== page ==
Acupuncture Increases Fertility Treatment Success
Acupuncture improves in vitro fertilization embryo transfer (IVF-ET) success rates. Qingdao University researchers conducted a controlled clinical trial and confirmed that acupuncture reduces failed embryo implantation rates. Findings include increases in good-quality embryo rates, endometrial receptivity, improvements in serological sex hormone levels, and the addition of acupuncture to standard ovulation stimulation drug therapy reduced the adverse effect rate of the drug therapy. 
In this study, transvaginal ultrasound was utilized to examine endometrial quality, for predicting endometrial receptivity. The Qingdao University researchers confirm that acupuncture increases the rate of positive patterns of endometrial health.
Acupuncture increased good quality embryo rates and regulated pregnancy-related hormones. The rate of good quality embryos in the acupuncture treatment group was significantly higher than in the drug therapy control group.
The researchers cite independent scientific research demonstrating that failed embryo implantation plays an important role in perpetuating infertility. For example, Norwitz et al. note that “Of the pregnancies that are lost, 75 percent represent a failure of implantation.” They determine that “Failed implantation is also a major limiting factor in assisted reproduction.” They explain, “Though high-quality embryos can often be transferred into the uterus, only a few embryos can successfully be implanted during the IVF-ET cycle.”  The results indicate that acupuncture combined with the long drug therapy into an integrated treatment protocol is more effective than long drug therapy. Chen et al. conclude that acupuncture increases the success rate of IVF-ET.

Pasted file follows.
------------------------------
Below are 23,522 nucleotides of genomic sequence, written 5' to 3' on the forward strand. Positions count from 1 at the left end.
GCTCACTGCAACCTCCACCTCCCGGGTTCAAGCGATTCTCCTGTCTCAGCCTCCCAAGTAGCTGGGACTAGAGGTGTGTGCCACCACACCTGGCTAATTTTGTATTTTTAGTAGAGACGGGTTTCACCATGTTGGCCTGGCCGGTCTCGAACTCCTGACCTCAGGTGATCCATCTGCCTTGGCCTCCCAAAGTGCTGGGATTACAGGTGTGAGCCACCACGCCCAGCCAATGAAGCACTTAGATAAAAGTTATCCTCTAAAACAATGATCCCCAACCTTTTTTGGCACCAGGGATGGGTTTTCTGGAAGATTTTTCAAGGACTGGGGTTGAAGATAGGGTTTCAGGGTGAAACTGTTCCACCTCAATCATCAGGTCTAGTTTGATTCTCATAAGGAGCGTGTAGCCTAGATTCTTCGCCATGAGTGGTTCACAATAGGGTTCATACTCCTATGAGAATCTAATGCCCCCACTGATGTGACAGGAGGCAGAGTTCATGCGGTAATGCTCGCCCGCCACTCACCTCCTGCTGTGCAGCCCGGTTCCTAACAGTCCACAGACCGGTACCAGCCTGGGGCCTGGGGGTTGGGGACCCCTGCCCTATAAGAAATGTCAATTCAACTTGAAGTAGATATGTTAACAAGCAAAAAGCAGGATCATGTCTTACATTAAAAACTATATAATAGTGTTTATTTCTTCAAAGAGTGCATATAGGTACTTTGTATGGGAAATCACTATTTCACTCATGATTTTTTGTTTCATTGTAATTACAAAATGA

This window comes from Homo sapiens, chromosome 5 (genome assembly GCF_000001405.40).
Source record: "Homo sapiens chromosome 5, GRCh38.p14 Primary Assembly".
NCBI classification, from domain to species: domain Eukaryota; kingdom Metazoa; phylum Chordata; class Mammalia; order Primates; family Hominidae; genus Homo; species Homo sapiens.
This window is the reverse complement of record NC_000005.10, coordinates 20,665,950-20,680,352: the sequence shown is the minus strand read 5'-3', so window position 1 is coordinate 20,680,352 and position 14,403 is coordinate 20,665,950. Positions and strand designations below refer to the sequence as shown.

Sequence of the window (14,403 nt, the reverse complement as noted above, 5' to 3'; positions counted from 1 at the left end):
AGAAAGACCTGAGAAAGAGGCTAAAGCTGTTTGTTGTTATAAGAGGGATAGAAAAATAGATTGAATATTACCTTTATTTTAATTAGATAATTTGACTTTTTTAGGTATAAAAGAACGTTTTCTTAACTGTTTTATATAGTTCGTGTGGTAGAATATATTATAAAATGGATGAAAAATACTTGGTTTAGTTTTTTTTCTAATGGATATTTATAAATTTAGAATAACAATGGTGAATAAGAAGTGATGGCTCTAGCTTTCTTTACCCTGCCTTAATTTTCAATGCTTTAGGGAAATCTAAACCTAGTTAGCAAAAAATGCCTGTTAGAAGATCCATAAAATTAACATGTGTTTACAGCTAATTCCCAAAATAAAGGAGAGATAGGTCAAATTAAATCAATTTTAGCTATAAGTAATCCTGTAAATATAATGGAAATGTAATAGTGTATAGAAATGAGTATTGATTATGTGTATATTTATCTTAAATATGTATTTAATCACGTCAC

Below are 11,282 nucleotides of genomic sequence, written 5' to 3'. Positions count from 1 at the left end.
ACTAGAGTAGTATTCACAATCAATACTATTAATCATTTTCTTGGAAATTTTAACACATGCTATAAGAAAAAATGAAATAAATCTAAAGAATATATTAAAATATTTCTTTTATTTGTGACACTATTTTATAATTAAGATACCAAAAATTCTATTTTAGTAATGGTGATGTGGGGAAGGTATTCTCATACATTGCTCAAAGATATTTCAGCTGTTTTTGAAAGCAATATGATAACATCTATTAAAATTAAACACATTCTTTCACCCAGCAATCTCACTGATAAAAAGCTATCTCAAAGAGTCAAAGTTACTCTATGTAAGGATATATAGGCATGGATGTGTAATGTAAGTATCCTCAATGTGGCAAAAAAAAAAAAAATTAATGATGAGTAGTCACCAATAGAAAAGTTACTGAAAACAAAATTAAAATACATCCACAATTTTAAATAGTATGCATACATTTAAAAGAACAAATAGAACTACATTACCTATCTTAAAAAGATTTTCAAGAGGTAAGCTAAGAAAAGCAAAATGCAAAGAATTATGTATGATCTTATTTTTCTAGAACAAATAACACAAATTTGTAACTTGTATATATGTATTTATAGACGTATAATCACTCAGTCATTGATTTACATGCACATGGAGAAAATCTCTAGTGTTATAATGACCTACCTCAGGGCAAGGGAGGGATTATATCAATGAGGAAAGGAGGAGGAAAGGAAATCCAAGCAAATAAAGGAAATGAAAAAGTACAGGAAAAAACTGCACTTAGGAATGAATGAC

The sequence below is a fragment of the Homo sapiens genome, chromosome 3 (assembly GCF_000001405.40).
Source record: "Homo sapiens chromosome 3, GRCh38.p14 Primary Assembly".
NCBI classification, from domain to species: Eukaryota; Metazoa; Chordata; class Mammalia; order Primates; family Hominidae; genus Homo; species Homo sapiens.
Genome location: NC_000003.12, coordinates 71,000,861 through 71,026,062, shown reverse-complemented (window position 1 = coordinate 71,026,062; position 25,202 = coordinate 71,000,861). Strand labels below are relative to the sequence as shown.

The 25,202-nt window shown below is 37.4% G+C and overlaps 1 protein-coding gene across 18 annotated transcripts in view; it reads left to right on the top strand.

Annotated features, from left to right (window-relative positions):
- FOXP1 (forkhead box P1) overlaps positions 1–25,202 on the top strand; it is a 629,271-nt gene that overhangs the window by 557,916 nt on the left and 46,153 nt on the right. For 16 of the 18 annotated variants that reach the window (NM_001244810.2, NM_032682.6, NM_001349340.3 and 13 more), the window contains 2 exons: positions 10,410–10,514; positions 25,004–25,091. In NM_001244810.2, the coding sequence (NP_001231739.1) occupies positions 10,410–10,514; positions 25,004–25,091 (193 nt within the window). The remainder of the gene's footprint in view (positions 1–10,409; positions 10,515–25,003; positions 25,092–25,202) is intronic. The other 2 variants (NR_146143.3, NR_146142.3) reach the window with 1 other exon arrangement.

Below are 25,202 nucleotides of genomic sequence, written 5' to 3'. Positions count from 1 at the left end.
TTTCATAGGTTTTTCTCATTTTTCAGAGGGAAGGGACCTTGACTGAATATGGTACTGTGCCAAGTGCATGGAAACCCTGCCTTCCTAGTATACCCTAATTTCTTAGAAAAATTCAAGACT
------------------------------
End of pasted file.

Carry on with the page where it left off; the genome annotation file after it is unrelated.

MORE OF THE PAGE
This study was conducted to determine whether acupuncture can improve endometrial receptivity and benefit IVF-ET outcomes.
The researchers note, “A better understanding of acupuncture mechanisms responsible for implantation may improve the ability to treat disorders related to these processes, including infertility.” They learned that the adverse effect rate was significantly reeduced in the acupuncture group versus the drug group. Given the sophistication of the multi-drug fertility protocol, it is not surprising that the need for monitoring and treating adverse effects is of concern. The data indicates that acupuncture benefits positive patient outcomes rates while simultaneously reducing adverse effects, indicating that acupuncture increases the safety and efficacy of long hormonal drug protocol fertility treatments.
 Chen Q, Hao CF. Impacts on pregnancy outcome treated with acupuncture and moxibustion in IVF-ET patients [J]. Chinese Acupuncture and Moxibustion, 2015,35(04):313-317.
 Gonen Y, Casper RF. Prediction of implantation by the sonographic appearance of the endometrium during controlled ovarian stimulation for in vitro fertilization (IVF) [J]. J In Vitro Ferti Embryo Transf, 1990, 7 (3): 146-152.
 Lina Wang, Jie Qiao, Rong Li, Xiumei Zhen, Zhaohui Liu. Role of endometrial blood flow assessment with color Doppler energy in predicting pregnancy outcome of IVF-ET cycles [J]. Reprod Biol Endocrinol. 2010; 8: 122.
 Wei M, Zhang XM, Gu FL, Lv F, Ji YR, Liu KF, She H, Hu R. The impact of LH, E2, and P level of HCG administration day on outcomes of in vitro fertilization in controlled ovarian hyperstimulation [J]. Clin Exp Obstet Gynecol. 2015;42(3):361-6.
 Grow D, Kawwass JF, Kulkarni AD, et al. GnRH agonist and GnRH antagonist protocols: comparison of outcomes among good-prognosis patients using national surveillance data. Reprod Biomed Online 2014; 29:299-304.
 Borm G, Mannaerts B. Treatment with the gonadotrophin-releasing hormone antagonist ganirelix in women undergoing ovarian stimulation with recombinant follicle stimulating hormone is effective, safe and convenient: results of a controlled, randomized, multicenter trial. The European Orgalutran Study Group[J]. Hum Reprod, 2000, 15(7):1490-1498.
 Norwitz ER, Schust DJ, Fisher SJ. Implantation and the survival of early pregnancy [J]. N Engl J Med, 2001, 345(19): 1400-1408.